Subtitles: English for Hearing Impaired, French, Spanish; BD-only: Portuguese
Not Closed Captioned; Extras Subtitled
Release Date: November 27, 2012
Suggested Retail Price: $29.98
Two single-sided, single-layered discs (BD-25 & DVD-5)
Blue Eco-Friendly Keepcase with Cardboard Slipcover
Also available as standalone DVD ($28.98 SRP) and Amazon Instant Video


The Apparition receives a typical satisfactory Blu-ray presentation. The 2.40:1 transfer is dark but clean. While focus and sharpness are occasionally lacking, they are usually adequate to good. There isn't much to either appreciate or dislike about the high-contrast photography's look in high definition.

The disc's 5.1 DTS-HD master audio mix is much more remarkable and commendable. The film makes inspired, distinct use of all the channels to create some effective sound design in everything from striking jump scares to subtle moments of ambient noise. The soundtrack leaves nothing to be desired. The set adds dubs in Spanish and, in a BD-exclusive, Portuguese, as well as subtitles in those two languages plus English SDH and French.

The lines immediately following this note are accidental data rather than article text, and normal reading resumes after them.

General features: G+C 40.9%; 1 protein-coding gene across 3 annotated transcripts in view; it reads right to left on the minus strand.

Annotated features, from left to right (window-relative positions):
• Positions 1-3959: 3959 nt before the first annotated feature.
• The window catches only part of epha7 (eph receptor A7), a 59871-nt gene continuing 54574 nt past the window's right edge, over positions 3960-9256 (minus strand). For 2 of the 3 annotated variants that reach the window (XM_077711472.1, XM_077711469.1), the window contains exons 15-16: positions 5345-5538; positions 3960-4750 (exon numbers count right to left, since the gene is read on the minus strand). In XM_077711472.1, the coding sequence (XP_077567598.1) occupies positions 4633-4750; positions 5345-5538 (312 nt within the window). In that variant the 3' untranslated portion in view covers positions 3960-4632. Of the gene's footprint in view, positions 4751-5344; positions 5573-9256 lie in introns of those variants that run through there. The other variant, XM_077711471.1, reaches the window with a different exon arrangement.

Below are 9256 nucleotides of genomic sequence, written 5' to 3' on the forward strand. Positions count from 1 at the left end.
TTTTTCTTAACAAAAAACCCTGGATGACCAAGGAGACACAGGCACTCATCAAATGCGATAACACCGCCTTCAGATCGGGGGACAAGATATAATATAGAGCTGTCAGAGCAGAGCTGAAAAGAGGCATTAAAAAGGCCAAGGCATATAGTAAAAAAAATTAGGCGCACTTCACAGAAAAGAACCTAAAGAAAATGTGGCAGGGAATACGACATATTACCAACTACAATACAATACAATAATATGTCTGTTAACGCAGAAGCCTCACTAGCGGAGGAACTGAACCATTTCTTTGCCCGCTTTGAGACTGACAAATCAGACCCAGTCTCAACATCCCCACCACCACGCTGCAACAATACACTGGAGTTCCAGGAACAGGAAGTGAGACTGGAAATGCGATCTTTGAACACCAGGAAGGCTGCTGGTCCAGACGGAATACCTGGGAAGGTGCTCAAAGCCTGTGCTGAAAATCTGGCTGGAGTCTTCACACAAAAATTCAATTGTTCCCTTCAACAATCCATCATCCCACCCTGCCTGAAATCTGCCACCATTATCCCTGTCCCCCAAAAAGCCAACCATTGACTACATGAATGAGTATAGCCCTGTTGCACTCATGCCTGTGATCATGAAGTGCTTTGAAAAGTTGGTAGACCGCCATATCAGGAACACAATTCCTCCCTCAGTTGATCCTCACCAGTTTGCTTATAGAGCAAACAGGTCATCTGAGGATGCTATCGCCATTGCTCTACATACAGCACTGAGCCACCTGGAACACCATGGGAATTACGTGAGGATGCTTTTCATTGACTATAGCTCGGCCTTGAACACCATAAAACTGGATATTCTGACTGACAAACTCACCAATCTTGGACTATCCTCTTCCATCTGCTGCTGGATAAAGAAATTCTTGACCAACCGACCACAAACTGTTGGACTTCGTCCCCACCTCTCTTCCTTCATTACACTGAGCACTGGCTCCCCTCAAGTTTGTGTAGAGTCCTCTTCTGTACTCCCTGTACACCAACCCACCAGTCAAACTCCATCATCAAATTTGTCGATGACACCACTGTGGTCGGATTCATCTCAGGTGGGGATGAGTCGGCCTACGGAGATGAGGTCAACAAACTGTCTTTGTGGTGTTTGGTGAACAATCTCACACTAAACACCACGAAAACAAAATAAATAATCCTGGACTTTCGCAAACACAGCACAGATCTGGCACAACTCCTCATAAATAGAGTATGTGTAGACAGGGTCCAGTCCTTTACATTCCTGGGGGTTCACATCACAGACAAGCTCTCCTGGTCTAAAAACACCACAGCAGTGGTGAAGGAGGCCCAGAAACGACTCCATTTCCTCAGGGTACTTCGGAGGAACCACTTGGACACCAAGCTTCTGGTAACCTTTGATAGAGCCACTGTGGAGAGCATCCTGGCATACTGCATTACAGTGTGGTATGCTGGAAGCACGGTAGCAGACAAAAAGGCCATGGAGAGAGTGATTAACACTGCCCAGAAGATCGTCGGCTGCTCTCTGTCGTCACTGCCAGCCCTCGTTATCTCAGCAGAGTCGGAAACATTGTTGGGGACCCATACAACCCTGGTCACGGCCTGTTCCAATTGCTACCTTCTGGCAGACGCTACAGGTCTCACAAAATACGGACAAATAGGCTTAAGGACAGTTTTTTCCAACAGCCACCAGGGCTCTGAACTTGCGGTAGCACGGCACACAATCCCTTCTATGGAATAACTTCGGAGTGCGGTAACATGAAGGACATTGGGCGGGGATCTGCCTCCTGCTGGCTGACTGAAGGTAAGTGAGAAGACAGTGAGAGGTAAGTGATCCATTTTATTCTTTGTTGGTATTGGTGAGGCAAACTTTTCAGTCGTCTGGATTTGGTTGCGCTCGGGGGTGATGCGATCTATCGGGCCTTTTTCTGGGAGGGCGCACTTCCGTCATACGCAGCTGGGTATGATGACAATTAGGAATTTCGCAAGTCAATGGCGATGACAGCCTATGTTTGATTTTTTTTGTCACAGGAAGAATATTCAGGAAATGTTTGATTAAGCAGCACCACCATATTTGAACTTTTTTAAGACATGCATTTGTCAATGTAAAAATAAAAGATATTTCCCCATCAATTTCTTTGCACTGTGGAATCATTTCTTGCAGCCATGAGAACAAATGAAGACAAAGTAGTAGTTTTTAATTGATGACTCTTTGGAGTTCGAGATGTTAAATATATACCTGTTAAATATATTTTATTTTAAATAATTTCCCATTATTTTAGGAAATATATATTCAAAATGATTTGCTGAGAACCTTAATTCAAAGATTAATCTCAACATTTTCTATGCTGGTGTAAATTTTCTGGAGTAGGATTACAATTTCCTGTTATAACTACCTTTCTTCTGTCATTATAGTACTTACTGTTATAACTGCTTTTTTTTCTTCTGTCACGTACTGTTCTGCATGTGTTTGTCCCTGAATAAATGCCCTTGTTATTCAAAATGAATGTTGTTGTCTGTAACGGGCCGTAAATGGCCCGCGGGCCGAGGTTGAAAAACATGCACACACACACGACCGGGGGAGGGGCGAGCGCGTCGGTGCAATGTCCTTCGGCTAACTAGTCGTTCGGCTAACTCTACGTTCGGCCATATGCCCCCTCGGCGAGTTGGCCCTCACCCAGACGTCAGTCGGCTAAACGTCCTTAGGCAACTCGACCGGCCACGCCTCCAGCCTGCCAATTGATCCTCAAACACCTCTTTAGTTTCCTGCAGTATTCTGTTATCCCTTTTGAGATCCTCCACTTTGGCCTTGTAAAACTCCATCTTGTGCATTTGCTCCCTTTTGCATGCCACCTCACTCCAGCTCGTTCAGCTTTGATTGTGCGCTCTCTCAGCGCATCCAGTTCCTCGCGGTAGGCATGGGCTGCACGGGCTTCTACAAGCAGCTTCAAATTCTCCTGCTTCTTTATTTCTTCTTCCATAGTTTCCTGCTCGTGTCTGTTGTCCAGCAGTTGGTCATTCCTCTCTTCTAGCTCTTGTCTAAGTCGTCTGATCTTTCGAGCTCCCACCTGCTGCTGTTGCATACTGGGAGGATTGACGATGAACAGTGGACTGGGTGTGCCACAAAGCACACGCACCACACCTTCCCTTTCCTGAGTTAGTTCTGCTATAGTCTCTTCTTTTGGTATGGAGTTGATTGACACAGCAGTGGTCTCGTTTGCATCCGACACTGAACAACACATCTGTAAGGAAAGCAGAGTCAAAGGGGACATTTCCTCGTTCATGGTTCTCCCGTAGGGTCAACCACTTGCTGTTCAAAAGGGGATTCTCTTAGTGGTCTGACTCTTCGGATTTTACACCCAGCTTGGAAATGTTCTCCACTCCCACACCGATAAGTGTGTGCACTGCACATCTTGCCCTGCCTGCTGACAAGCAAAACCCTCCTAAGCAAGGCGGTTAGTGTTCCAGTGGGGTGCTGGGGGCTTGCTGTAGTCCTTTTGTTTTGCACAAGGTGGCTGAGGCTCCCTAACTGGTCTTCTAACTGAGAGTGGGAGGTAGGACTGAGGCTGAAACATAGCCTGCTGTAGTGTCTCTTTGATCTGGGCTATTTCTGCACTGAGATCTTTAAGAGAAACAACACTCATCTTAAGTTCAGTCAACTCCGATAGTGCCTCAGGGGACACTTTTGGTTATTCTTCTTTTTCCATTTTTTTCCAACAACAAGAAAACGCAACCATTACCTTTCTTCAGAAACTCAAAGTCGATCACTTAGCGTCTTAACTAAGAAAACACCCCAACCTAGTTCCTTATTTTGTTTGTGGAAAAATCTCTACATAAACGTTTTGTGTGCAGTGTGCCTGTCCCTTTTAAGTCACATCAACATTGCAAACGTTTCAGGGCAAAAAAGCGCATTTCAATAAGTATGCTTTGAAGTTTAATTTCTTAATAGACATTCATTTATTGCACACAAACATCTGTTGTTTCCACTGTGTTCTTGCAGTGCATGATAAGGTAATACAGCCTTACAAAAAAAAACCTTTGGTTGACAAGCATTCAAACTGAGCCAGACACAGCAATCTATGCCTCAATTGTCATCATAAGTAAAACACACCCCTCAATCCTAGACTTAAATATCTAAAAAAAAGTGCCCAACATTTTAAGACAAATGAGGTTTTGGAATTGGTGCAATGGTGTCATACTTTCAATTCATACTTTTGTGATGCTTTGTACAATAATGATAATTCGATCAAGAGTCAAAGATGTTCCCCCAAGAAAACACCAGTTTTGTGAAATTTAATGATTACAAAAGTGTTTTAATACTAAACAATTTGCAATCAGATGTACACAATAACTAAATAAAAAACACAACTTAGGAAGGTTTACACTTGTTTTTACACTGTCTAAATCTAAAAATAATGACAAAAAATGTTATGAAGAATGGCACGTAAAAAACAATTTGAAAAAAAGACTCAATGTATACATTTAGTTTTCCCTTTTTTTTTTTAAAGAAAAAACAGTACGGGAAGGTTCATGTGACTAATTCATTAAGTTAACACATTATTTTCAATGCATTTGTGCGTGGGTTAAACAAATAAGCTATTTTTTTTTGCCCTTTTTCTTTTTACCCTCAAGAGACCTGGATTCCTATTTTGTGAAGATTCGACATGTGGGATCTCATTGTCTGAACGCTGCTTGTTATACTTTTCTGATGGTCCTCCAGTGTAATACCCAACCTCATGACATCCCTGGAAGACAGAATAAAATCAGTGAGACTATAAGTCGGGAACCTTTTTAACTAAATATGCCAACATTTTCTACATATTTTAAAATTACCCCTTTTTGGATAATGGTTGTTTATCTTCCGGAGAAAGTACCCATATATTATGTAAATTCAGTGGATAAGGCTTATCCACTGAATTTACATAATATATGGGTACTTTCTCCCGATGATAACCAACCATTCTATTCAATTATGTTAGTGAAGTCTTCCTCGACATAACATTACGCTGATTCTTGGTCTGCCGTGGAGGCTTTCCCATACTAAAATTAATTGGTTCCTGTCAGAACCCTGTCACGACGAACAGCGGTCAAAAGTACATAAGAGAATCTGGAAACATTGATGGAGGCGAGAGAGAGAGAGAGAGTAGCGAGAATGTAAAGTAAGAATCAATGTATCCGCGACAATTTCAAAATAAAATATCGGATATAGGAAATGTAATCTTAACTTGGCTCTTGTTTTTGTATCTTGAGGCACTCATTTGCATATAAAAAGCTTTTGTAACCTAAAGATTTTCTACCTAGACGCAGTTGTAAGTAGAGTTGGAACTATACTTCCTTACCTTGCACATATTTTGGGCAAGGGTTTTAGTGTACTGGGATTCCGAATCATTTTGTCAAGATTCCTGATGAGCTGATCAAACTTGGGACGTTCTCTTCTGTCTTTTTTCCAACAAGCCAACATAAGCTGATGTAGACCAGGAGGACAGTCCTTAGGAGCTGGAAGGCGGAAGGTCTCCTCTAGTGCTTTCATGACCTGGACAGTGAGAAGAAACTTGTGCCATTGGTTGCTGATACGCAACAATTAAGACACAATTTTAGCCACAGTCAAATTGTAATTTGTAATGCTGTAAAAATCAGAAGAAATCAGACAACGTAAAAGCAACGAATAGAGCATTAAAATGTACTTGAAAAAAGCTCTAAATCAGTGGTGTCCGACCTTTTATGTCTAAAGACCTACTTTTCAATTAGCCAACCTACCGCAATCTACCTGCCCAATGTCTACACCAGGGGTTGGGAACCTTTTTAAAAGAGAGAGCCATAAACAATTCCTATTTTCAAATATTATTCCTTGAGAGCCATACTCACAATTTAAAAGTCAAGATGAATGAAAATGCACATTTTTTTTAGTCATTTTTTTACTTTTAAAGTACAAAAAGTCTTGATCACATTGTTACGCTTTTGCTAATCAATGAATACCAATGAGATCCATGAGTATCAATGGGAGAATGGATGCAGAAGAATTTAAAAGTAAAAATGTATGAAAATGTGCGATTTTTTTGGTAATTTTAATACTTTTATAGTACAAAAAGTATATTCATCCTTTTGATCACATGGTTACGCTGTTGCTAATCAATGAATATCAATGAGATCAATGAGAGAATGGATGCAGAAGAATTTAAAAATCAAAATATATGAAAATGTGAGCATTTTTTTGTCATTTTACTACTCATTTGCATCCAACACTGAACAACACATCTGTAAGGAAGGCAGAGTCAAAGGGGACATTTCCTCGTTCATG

Natural brunette Tom Felton shares his thoughts in "A Cinematic Specter." From the film's set, ghost consultant Joshua P. Warren discusses "The Dark Real of the Paranormal."


Instead of things like deleted scenes and audio commentary, the Blu-ray includes four short featurettes that most prominently showcase Joshua P. Warren, an author, radio host, and paranormal investigator who served as "ghost consultant" on this production.

The most relevant inclusion, "The Apparition: A Cinematic Specter" (4:20) features some B-roll and thoughts from Tom Felton, Sebastian Stan, and Ashley Greene, while Warren talks up the film like it's something special.